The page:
Doctor of Philosophy in Nursing

PhD Program

Earn Your PhD in Nursing

For admission to the Doctor of Philosophy in Nursing program, Emory University seeks highly qualified applicants with the discipline and motivation prerequisite to interdisciplinary research.

  • Completed application
  • Submission of a personal statement that describes the applicant's vision for what they want to study, who they want to study with, and why they want to study at Emory
  • 3 recommendations
  • Satisfactory GRE scores within 5 years
  • Satisfactory TOEFL scores (if applicable)
  • World Education Services (WES) report (if applicable)
  • Students entering with a BSN and intending to pursue NP or nurse-midwifery certification must be eligible for licensure as RN in Georgia by the end of the first year of study.

*As of September 1, 2013, undergraduate or graduate level epidemiology and graduate level statistics are no longer required as prerequisites for the PhD program.

The deadline for applications to the PhD Program in Nursing is January 2, 2019 for Fall admission. Click here to begin the application process.

The doctoral program consists of required courses in the sciences, research, and electives designed to give students grounding in their areas of research specialization. In addition to research coursework, the program provides mentored research practica during the first two years, prior to preparing for dissertation research.

The standard curriculum for students entering for all entering students, BSN or MSN, is described below:

Year 1
Students take a range of courses designed to give them a foundation in research methods and theory.

Year 2
Students take a mix of required courses and elective courses in their area of interest, and begin work with an advisor to develop a research project that will lead to a dissertation. Students will take required didactic and practical courses related to teaching  and mentored classroom teaching experience.

Years 3+
Students conduct research and complete their dissertations.

Emory nursing faculty are committed to supporting learning and discovery for doctoral nursing students. The faculty is comprised of renowned scholars with a diverse range of expertise in areas such as:

  • Alzheimer's Disease
  • Cancer
  • Cardiovascular Health
  • Caregiver Well-Being
  • Evidence Based Practice
  • Gerontology and Elder Health
  • Global Health
  • Maternal/Child Health
  • Mental Health
  • Rural Health
  • Sleep Research

Emory nursing faculty are known for providing exceptional research support to doctoral candidates. To learn more about our nursing faculty, visit our Faculty and Research page.

Meet the next generation of nurse scientists and educators who will change the face of health care on the Emory Nursing PhD Student Profiles page.

Full-Tuition Scholarships
All full-time admitted students are granted full tuition waiver and receive an annual stipend in exchange for teaching and research services. These awards are renewed each year, contingent upon satisfactory academic performance, for a total of three years. Faculty and students work together to identify and apply for National Institutes for Health's National Research Service Award and other fellowships for subsequent funding.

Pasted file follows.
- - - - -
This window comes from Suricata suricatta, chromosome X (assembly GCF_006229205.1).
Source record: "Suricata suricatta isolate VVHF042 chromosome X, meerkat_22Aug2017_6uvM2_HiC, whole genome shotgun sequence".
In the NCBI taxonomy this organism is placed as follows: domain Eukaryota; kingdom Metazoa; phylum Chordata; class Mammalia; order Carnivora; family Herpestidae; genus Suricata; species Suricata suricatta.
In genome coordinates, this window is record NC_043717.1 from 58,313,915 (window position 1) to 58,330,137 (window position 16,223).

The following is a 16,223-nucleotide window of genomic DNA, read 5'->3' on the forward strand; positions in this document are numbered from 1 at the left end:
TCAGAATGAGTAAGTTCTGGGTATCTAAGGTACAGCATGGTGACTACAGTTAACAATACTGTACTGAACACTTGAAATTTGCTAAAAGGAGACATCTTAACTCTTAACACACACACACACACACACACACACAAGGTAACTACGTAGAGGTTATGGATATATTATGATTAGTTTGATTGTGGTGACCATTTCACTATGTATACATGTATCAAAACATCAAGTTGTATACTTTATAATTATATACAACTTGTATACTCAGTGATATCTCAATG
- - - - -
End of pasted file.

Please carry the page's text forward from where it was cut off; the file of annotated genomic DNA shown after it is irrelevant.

T32 Predoctoral Fellowships
The School of Nursing offers a research training program for selected predoctoral students to focus on developing and testing interventions to improve health outcomes of persons with or at risk for chronic conditions such as cardiovascular and neurological diseases, cancer, diabetes mellitus, HIV-AIDS, and asthma/COPD. Individuals selected as fellows in this training program receive a monthly stipend, benefit assistance, assistance for professional travel, and modest funds to support research related expenses. Click here for more information about the School of Nursing's T32 predoctoral fellowships.

This National Institute of Nursing Research (NINR) funded training program prepares pre-doctoral and post-doctoral nurse scientists to develop and test interventions to improve health outcomes of persons with or at risk for chronic conditions such as cardiovascular and neurological diseases, cancer, diabetes mellitus, HIV-AIDS, and asthma/COPD. Learn more about the T32 Nurse Training Grant

Applicants to any of our distance-accessible courses/ programs that may lead to professional licensure or certification should become familiar with the regulations governing distance accessible programs in their state. Licensure requirements vary from state to state and by professional organization. Emory is working toward developing a database to provide this information. Prospective students residing in states other than Georgia and those states identified, should contact their state’s Board of Nursing and Department of Education for specific rules and regulations pertaining to completion of clinical learning experiences in that state when enrolled in a distance-accessible program.